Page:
Since the beginning of 2010, the demand for industrial robots has been surging worldwide.
“The trend towards automation which was stopped by the economic crisis in 2009, is continuing”, said Åke Lindqvist, IFR President, on the occasion of the publication of the study “World Robotics 2010 - Industrial Robots”, on Tuesday in Frankfurt. A strong recovery of worldwide robot installations in 2010 will result in an increase of about 27% or about 76,000 units. A further increase of about 10% per year on average will resume in the period between 2011 and 2013 attaining a level of more than 100,000 units in 2013.
Important impulses are coming from Asia
The main impulses are coming from China, the Republic of Korea and other South-East Asian countries. The robot supplies to Japan and North America are also recovering substantially in 2010 considering that in recent years, robot sales in Japan and North America had decreased. In Europe, where major investments in capacities and modernization took place between 2005 and 2008, the recovery has a slower pace and is mostly based on the exports. The domestic demand is still weak.
The main driver of the recovery is the automotive industry which has restarted to invest in new technologies, further capacities and renovation of production sites. The General Industry - all other industries, except automotive - already increased its robot investments between 2005 and 2008. This will continue between 2010 and 2013.
Robotics industry is back on track
“We can confidently acknowledge the high tech industries amazing innovation and growth in the past few years except for 2009. However, the strong recovery taking shape in 2010 indicates that the robotics market is back on track. In the coming years a strong increase of robot installations will not only be observed in the emerging markets. Advanced robotics technologies conquering new application fields will guarantee further success in the traditional markets.”, commented the Chairman of the IFR Industrial Robots Suppliers Group Dr. Andreas Bauer.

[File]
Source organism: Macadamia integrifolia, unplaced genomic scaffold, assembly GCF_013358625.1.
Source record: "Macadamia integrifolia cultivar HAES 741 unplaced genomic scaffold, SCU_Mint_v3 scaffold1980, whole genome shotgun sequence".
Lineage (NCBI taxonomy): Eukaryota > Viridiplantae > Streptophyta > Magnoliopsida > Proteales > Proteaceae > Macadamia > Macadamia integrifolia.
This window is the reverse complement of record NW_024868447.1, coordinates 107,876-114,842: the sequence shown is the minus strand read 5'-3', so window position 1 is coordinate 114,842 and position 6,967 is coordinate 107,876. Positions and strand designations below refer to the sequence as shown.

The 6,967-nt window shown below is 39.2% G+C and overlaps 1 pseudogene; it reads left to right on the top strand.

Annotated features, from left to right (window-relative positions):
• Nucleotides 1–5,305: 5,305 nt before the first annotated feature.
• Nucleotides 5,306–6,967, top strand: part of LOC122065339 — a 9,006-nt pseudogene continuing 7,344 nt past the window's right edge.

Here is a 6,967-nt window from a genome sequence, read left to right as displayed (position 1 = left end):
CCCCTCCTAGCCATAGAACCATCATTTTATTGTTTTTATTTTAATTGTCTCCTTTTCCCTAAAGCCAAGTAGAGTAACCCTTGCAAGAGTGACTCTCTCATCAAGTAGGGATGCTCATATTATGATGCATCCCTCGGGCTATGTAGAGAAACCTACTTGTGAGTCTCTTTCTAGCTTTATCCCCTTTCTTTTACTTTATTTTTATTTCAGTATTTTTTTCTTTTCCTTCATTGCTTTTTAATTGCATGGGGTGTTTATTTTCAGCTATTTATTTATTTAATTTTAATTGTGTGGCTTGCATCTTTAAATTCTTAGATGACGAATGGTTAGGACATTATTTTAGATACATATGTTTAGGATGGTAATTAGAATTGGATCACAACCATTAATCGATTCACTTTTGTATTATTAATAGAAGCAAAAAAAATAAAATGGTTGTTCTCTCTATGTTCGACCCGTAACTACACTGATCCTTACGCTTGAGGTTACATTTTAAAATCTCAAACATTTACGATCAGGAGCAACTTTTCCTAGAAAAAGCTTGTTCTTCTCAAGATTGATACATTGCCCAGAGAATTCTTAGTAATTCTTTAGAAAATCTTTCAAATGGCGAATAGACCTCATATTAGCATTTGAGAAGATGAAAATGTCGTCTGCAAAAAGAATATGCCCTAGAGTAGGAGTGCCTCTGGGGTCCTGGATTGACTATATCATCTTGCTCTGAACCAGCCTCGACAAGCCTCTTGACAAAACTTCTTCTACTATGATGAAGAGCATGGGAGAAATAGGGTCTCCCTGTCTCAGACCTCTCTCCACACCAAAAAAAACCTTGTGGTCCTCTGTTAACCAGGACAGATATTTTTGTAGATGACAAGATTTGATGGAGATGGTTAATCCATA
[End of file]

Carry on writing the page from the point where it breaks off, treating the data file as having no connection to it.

Ake Lindqvist added: “The diversity of the use of robots is increasing. Consumer products are increasingly individualized with quick times to market - meaning more versions or variants of the goods available for the consumers. This requires flexible automation. Robots, once programmed for several processes can easily switch from process to process. The efficiency of production has been increased in standard applications: more flexibility, more accuracy and easier programming. Robots of the future should be easier to use and handle. The robotics industry will still have to make tremendous efforts in producing user-friendly robots performing the expected tasks in the easiest possible way.”
Economical crisis caused a decrease of 47% in 2009
In 2009, the worldwide economic and financial crisis caused a significant slump in the sales of industrial robots. Compared to 2008, considered one of the most successful years, 2009 had a decline of 47% (60,000 units). This is the lowest level reported since 1994. Robot installations had never decreased so heavily, reports the IFR Statistical Department in the new study “World Robotics 2010 - Industrial Robots”.